without Internet Explorer,
in 1280 x 960 resolution
This is one of those reviews where I'm sat here thinking; "where do I start?"
I grew up listening to Alice in Chains, and I remember getting this for Christmas one year. I think I was around 12, and was bang into Dirt at the time. I never expected this, back then I judged a book by its cover, and from the image I was expecting a really dark, heavy and oppressive release, which was exactly what I got, just not in the way I expected.
With a large use of acoustic guitars, bass, Jar of Flies was an almost acoustic album, save for some effected electric guitars and clean channel. At the time, I feel I was maybe a little too young to fully appreciate the depth and scope of the material on offer here, yet I persisted with the album. I often find it funny how things change, and I've changed. Once upon a time I would have gladly shelved this in favor of Facelift, but now when I fancy a bit of Alice in Chains it's almost always Jar of Flies.
Today I'm sat here, admittedly a little emotional as is often the case when I listen to this album. Something about the harrowing, bleak, almost suffocating emotional energy blended with strangely uplifting, and warming music is astonishing. Sinking its hooks into me over the years, the beauty of Jar of Flies is that even though I think I know the album like the back of my hand, I always find something new to love.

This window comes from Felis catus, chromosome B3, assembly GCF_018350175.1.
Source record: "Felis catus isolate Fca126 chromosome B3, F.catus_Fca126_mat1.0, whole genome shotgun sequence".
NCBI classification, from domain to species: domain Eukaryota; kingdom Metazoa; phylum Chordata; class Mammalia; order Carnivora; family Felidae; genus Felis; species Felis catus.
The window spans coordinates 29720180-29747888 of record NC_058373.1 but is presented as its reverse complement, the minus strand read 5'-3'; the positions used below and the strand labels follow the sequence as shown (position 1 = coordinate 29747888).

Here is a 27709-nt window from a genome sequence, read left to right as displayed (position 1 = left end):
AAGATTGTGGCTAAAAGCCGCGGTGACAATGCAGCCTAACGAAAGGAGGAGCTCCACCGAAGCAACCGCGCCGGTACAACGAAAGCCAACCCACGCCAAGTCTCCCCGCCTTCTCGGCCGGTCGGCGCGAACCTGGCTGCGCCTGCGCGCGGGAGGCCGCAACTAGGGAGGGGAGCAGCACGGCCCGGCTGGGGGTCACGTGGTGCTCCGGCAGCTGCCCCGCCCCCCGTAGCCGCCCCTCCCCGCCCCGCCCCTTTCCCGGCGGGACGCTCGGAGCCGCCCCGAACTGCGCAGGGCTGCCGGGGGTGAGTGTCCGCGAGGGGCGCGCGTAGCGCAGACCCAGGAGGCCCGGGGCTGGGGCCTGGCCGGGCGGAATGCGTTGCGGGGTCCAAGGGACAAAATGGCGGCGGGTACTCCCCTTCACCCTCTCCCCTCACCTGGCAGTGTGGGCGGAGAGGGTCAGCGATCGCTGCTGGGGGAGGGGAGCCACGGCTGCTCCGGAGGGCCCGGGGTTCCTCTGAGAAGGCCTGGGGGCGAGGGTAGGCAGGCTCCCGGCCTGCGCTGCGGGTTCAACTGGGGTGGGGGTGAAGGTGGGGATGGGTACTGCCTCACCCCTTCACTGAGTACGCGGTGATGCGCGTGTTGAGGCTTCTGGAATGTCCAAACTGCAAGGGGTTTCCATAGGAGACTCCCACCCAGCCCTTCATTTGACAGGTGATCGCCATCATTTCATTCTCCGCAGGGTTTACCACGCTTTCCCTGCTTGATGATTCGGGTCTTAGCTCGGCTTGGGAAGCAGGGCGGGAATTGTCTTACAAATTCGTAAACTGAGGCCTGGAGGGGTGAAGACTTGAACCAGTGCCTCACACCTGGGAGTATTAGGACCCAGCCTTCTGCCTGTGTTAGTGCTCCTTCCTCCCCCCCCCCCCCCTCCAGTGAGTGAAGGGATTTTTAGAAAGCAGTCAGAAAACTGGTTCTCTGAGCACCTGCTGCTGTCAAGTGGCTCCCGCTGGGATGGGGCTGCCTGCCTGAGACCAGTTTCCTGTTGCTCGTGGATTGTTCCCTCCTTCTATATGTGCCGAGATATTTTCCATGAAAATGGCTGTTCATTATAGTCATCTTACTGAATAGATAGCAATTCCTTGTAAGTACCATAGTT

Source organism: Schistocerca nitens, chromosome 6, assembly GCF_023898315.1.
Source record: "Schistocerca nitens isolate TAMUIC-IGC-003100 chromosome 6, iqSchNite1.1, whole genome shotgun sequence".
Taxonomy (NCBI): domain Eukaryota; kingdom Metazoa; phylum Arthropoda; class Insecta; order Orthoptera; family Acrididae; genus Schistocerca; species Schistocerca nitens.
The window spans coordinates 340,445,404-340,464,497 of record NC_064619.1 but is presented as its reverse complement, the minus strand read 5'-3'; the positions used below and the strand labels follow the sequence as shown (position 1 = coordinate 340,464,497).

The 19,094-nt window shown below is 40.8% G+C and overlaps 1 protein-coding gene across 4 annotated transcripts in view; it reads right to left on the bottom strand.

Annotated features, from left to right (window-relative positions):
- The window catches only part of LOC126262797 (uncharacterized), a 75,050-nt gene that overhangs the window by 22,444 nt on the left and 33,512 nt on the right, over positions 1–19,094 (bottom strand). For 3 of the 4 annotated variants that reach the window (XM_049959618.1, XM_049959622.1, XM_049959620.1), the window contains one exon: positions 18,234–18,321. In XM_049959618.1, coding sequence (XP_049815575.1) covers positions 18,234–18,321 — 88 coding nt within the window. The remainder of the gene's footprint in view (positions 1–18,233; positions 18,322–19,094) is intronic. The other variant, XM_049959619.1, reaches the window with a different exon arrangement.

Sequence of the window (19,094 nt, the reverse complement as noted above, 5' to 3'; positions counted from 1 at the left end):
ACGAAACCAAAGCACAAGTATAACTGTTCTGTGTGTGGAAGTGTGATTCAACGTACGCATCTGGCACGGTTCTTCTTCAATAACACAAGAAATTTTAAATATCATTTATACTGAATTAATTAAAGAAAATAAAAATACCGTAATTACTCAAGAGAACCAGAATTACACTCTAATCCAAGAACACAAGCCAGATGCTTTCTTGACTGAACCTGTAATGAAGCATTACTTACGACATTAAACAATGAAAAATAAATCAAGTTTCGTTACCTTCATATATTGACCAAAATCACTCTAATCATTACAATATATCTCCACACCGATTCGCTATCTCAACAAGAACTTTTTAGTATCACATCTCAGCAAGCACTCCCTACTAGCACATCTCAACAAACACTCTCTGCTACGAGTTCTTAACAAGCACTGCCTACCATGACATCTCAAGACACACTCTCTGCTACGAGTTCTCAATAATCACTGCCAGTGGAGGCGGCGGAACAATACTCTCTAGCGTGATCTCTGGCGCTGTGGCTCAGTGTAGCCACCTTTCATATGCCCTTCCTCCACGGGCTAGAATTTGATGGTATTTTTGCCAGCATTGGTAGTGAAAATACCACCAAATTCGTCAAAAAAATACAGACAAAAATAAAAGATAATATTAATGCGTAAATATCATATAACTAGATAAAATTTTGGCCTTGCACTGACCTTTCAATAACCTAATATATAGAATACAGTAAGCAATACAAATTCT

From Layne Staley's haunting vocal delivery and poignant lyrics, to Jerry Cantrell's brilliantly restrained guitar work the performances here are sheer magic. Not to forget Sean Kinney's quality percussion back-beat and of course Mike Inez's wonderful bass and acoustic bass work. The production is perfect, and really gives the music a lot of room to breathe, filling the room. I'd certainly recommend turning this one up loud.
As I started off, I was expecting a dark and heavy experience, which back when I was younger essentially mean I wanted Dirt part II. Obviously this isn't heavy in the sense of guitar riffs, distortion, much like The Devin Townsend Projects Ki this is heavy in the sense of its atmosphere, and how it weighs down on you. Particularly "Rotten Apple" and "Nutshell", which are worth the price of admission alone. The former fitting the dark and heavy description given above/earlier perfectly, the second being an emotional piece of music that will always be a personal favorite.
I've went on quite a bit, and veered off into personal territory from time to time, but this release has always been a personal experience for myself and always will be. However I can assure you that the score I'm awarding Jar of Flies doesn't reflect bias (otherwise I would have bashed out 100%). This release works best as a way to break up a listening session, or a good release to wind down after a hard day. Although I will also say that I wouldn't recommend this in times of grief/despair. A wonderful listening experience, highly recommend.